Thou art needlessly rough, methinks. What is the lad to thee?"

"If it be any business of thine to make and meddle in others' affairs, he is my son."

"'Tis a lie!" cried the little King, hotly.

"Boldly said, and I believe thee, whether thy small headpiece be sound or cracked, my boy. But whether this scurvy ruffian be thy father or no, 'tis all one, he shall not have thee to beat thee and abuse, according to his threat, so thou prefer to bide with me."

"I do, I do--I know him not, I loathe him, and will die before I will go with him."

"Then 'tis settled, and there is nought more to say."

"We will see, as to that!" exclaimed John Canty, striding past Hendon to get at the boy; "by force shall he--"

"If thou do but touch him, thou animated offal, I will spit thee like a goose!" said Hendon, barring the way and laying his hand upon his sword hilt. Canty drew back. "Now mark ye," continued Hendon, "I took this lad under my protection when a mob of such as thou would have mishandled him, mayhap killed him; dost imagine I will desert him now to a worser fate?--for whether thou art his father or no--and sooth to say, I think it is a lie--a decent swift death were better for such a lad than life in such brute hands as thine. So go thy ways, and set quick about it, for I like not much bandying of words, being not over-patient in my nature."

John Canty moved off, muttering threats and curses, and was swallowed from sight in the crowd. Hendon ascended three flights of stairs to his room, with his charge, after ordering a meal to be sent thither. It was a poor apartment, with a shabby bed and some odds and ends of old furniture in it, and was vaguely lighted by a couple of sickly candles. The little King dragged himself to the bed and lay down upon it, almost exhausted with hunger and fatigue. He had been on his feet a good part of a day and a night (for it was now two or three o'clock in the morning), and had eaten nothing meantime. He murmured drowsily--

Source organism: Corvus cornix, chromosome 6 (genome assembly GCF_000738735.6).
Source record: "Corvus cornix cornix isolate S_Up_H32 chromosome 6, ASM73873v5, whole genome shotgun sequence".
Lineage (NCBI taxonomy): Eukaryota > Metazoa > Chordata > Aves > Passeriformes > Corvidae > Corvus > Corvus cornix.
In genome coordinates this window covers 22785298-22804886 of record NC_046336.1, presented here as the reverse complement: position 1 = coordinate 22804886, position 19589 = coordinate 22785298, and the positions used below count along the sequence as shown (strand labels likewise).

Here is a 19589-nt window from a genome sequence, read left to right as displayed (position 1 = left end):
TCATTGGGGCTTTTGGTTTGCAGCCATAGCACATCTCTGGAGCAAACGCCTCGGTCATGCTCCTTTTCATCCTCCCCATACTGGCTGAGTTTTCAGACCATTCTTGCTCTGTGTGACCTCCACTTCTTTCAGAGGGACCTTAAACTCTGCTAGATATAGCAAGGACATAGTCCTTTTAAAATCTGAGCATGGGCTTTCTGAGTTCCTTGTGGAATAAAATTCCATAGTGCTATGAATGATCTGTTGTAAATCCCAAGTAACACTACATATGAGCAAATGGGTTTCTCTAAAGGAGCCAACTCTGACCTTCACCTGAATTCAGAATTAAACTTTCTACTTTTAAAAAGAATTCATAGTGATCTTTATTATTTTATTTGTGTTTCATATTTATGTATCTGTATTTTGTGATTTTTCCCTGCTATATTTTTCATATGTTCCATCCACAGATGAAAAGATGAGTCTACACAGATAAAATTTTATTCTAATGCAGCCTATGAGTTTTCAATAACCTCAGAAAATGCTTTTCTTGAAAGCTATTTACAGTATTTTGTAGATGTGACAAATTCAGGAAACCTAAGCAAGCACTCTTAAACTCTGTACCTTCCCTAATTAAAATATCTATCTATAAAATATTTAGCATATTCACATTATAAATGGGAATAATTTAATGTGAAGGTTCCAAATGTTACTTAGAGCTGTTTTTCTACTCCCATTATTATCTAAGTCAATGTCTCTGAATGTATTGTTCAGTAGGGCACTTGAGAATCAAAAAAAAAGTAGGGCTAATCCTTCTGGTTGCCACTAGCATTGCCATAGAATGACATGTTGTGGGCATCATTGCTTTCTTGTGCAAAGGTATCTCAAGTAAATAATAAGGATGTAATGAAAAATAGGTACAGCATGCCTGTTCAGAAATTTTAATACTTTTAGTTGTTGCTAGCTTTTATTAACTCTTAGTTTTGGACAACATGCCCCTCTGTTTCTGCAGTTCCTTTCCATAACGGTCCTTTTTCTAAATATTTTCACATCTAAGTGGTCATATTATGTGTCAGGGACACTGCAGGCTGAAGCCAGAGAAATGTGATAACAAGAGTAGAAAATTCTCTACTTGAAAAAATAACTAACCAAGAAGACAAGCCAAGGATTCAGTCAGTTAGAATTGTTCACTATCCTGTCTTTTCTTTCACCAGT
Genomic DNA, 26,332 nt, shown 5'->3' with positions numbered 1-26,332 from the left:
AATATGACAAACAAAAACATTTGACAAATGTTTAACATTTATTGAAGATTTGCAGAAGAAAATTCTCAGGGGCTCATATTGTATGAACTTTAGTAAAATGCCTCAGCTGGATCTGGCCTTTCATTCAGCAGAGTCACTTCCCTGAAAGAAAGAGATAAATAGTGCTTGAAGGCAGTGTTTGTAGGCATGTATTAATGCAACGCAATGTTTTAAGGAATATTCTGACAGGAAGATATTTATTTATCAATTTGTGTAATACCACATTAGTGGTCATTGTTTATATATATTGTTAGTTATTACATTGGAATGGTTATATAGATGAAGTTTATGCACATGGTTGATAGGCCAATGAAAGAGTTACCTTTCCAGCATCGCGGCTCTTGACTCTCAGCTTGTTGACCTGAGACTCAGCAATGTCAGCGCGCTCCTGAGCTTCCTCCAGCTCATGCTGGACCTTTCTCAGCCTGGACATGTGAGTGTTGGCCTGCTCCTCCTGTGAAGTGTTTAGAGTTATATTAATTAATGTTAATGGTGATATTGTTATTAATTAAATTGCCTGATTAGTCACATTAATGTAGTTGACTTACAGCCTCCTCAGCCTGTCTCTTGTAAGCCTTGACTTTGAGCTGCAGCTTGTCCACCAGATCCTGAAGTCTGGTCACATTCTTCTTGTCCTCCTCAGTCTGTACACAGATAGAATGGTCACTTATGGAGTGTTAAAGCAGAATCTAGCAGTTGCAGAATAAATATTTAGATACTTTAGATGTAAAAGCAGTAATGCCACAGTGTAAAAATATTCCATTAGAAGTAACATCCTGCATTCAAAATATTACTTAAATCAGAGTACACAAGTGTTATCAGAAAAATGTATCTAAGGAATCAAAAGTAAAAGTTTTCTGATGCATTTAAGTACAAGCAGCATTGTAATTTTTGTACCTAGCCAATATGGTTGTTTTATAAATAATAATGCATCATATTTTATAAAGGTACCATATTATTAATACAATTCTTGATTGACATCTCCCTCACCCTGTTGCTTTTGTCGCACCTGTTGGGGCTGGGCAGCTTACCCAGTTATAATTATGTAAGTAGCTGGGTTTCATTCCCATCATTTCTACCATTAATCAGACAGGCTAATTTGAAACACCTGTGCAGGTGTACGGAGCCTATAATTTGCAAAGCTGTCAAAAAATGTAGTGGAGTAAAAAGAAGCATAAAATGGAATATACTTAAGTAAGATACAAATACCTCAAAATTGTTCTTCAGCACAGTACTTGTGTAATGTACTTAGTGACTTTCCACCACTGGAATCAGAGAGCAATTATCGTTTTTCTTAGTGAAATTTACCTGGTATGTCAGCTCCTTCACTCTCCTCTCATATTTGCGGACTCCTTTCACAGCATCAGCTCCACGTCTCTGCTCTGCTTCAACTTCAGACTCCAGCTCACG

"Prithee call me when the table is spread," and sank into a deep sleep immediately.

A smile twinkled in Hendon's eye, and he said to himself--

"By the mass, the little beggar takes to one's quarters and usurps one's bed with as natural and easy a grace as if he owned them-- with never a by-your-leave or so-please-it-you, or anything of the sort. In his diseased ravings he called himself the Prince of Wales, and bravely doth he keep up the character. Poor little friendless rat, doubtless his mind has been disordered with ill- usage. Well, I will be his friend; I have saved him, and it draweth me strongly to him; already I love the bold-tongued little rascal. How soldier-like he faced the smutty rabble and flung back his high defiance! And what a comely, sweet and gentle face he hath, now that sleep hath conjured away its troubles and its griefs. I will teach him; I will cure his malady; yea, I will be his elder brother, and care for him and watch over him; and whoso would shame him or do him hurt may order his shroud, for though I be burnt for it he shall need it!"

He bent over the boy and contemplated him with kind and pitying interest, tapping the young cheek tenderly and smoothing back the tangled curls with his great brown hand. A slight shiver passed over the boy's form. Hendon muttered--

"See, now, how like a man it was to let him lie here uncovered and fill his body with deadly rheums. Now what shall I do? 'twill wake him to take him up and put him within the bed, and he sorely needeth sleep."

He looked about for extra covering, but finding none, doffed his doublet and wrapped the lad in it, saying, "I am used to nipping air and scant apparel, 'tis little I shall mind the cold!"--then walked up and down the room, to keep his blood in motion, soliloquising as before.

"His injured mind persuades him he is Prince of Wales; 'twill be odd to have a Prince of Wales still with us, now that he that WAS the prince is prince no more, but king--for this poor mind is set upon the one fantasy, and will not reason out that now it should cast by the prince and call itself the king.

The Prince and the Pauper Page 28

Mark Twain

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Mark Twain
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